Trading for peace in the Great Lakes

A three-day advocacy campaign to support women’s civic, political and economic empowerment in the Great Lakes region of Africa has ended with calls to ensure that the rights of women cross-border traders are respected and their contribution to peacebuilding is recognised.

The campaign, which took place as part of the 18th Common Market for Eastern and Southern Africa (COMESA) summit of heads of state and governments, was organised by International Alert in partnership with COMESA and the Peace and Security Department of the African Union Commission (AUC).

The COMESA summit, which this year focused on inclusive and sustainable industrialisation, was held at the African Union (AU) headquarters in Addis Ababa, Ethiopia, from 28–31 March.

Through a panel discussion, accompanied by a photo exhibition by award-winning photojournalist Carol Allen-Storey, the campaign emphasised the role that cross-border trade can play in alleviating poverty, empowering women and promoting peace and security.

The panel discussion, titled ‘Trading for peace’, gave a platform to women cross-border traders from Rwanda and the Democratic Republic of Congo (DRC) to share their experiences, and gave policy-makers the opportunity to hear directly from and interact with the women engaged in this trade. It also provided the women with a space to voice their demands and advocate for better working conditions at the different borders where they operate.

"Thanks to cross-border trade, women are supporting themselves today," said Nunu Salufa, a cross-border trader from DRC and the Executive Secretary of the Association of Female Entrepreneurship (APEF).

Previous research in the Great Lakes showed that more active economic roles for women did not automatically produce an improvement in their social status and political participation. But things are improving, said Nunu. "Women feel more empowered, respected by their peers and husbands, and as a result they are beginning to have a voice, which was not the case before."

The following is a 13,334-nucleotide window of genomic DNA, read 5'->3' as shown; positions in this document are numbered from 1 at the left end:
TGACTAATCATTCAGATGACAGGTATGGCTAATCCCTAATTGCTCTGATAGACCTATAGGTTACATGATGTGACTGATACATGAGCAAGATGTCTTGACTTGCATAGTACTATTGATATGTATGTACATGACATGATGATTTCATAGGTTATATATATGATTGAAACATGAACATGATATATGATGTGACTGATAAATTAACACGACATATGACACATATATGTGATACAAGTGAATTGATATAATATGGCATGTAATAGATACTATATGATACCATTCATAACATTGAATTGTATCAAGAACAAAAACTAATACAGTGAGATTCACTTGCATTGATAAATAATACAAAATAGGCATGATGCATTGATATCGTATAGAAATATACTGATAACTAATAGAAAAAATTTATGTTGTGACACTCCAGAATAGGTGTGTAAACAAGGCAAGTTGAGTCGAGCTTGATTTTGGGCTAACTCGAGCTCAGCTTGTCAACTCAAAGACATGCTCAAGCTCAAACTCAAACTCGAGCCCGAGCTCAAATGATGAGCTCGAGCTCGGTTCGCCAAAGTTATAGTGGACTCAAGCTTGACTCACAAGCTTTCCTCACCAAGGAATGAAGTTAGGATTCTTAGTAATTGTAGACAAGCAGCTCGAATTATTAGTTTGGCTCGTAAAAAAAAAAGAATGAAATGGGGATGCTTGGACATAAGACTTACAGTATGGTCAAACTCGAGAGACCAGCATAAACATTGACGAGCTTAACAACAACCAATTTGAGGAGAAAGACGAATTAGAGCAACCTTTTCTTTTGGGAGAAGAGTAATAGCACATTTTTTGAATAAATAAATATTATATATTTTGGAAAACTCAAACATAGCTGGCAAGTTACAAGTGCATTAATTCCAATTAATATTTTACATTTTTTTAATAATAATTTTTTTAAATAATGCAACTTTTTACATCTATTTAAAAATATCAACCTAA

"Women from different communities are coming together in dialogue, which is helping them bond together and reduce the hatred they used to have for each other. Rwandans are trading with Congolese and vice versa," she added.

Echoing these words, Angelique Umulisa (pictured below), a representative from Profemmes Twesehamwe an organisation working for the advancement of women, peace, and development in Rwanda), said: "Women traders can be pioneers of peace because they understand the reality of conflicts."

The panel stressed the importance of information and education to help empower women cross-border traders, so that women can defend their rights and become decision makers.

Bineta Diop, the Special Envoy of the Chairperson of the AUC on Women, Peace and Security, said the dialogue offered an important opportunity to raise awareness on the condition of women cross-border traders. "On a recent trip to Rwanda and Burundi, I was impressed by the good practice solutions that women cross-border traders have developed. It is important that our governments continue to support cross-border trade initiatives."

Her remarks were echoed by Dan Smith, Secretary General of Alert, who co-chaired the discussion with Bineta. Dan emphasised the need to support women at different levels, particularly at the local level.

"Peace is built at the local level. What this discussion and exhibition show is the importance and transformative potential of cross-border trade, not only as a source of livelihood for millions of people in the Great Lakes, but as a platform for building trust, regional integration and reconciliation between the peoples of this divided region."

The discussion also noted that informal cross-border trade was important for regional integration in other parts of Africa (such as Zambia, DRC, Tanzania and Zimbabwe).

Alert works with local partners to provide a safe environment for cross-border traders in eastern DRC and neighbouring Great Lakes countries, most of whom are women, improving their economic situation and forging closer ties between traders in the region.